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Collaboration in a Multigenerational Workplace

Bob Little 

May 18, 2018

The world’s workforce is experiencing a radical demographic change, with multigenerational offices and multigenerational teams fast becoming the norm.

Members of Generation Z (those born between 1995 and the early 2000s) are embarking on their first jobs, Millennials are entering working life “middle age” and Baby Boomers (people born between 1945 and 1964) are adapting to evolving working cultures.

The abolition of forced retirement age(s), combined with the trend for people to live and work to a greater age, has produced a workforce – especially in the West – that spans more than 50 years in age.

Spanning Five Generations

“Our workforce has an increasingly broad age range, now spanning an unprecedented five generations,” said Maria da Cunha, Director People & Legal at British Airways (B.A.), speaking at a recent event for key HR/L&D leaders at the Financial Times’s (F.T.) head office in London (and organized by FT | IE Business School Corporate Learning Alliance).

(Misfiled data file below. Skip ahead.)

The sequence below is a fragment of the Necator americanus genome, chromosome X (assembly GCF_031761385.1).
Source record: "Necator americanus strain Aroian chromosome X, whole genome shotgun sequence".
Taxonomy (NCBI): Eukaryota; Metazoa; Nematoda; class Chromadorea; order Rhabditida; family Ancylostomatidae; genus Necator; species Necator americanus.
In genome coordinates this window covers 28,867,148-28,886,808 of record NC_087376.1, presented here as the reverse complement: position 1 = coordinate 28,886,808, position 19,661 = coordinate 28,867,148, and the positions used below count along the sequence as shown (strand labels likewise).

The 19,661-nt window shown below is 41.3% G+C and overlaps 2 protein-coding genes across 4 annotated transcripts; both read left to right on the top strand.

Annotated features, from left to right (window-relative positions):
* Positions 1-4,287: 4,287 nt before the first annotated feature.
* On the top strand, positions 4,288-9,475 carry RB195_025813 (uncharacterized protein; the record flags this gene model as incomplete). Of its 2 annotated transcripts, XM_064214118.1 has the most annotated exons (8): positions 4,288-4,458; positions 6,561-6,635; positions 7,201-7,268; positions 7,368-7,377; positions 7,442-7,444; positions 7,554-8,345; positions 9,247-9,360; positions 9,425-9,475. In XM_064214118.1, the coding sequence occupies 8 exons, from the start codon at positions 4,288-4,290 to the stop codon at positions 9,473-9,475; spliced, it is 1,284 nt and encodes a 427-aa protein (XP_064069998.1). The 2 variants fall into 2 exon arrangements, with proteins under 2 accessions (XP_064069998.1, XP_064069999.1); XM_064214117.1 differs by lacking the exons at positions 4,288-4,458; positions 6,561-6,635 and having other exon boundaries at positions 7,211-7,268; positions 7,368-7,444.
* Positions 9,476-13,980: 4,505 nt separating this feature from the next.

Chaired by F.T. columnist Michael Skapinker, the event included a panel comprising B.A.’s da Cunha, with Anton Fishman, of Fishman & Partners, the F.T.’s Leyla Boulton, (Executive Editor) and Lilah Raptopoulos (Community Editor).

Rethinking Generational Assumptions

HR leaders – and senior figures in other disciplines – must rethink their assumptions about optimal team balance, experience, technology, career expectations and working culture.

For example, how can organizations inspire creativity and collaboration among a multigenerational workforce, build an inclusive and cohesive working environment, engender mutual respect and learning, and ensure that behavior and values are aligned?

Mentoring and Looking for Challenges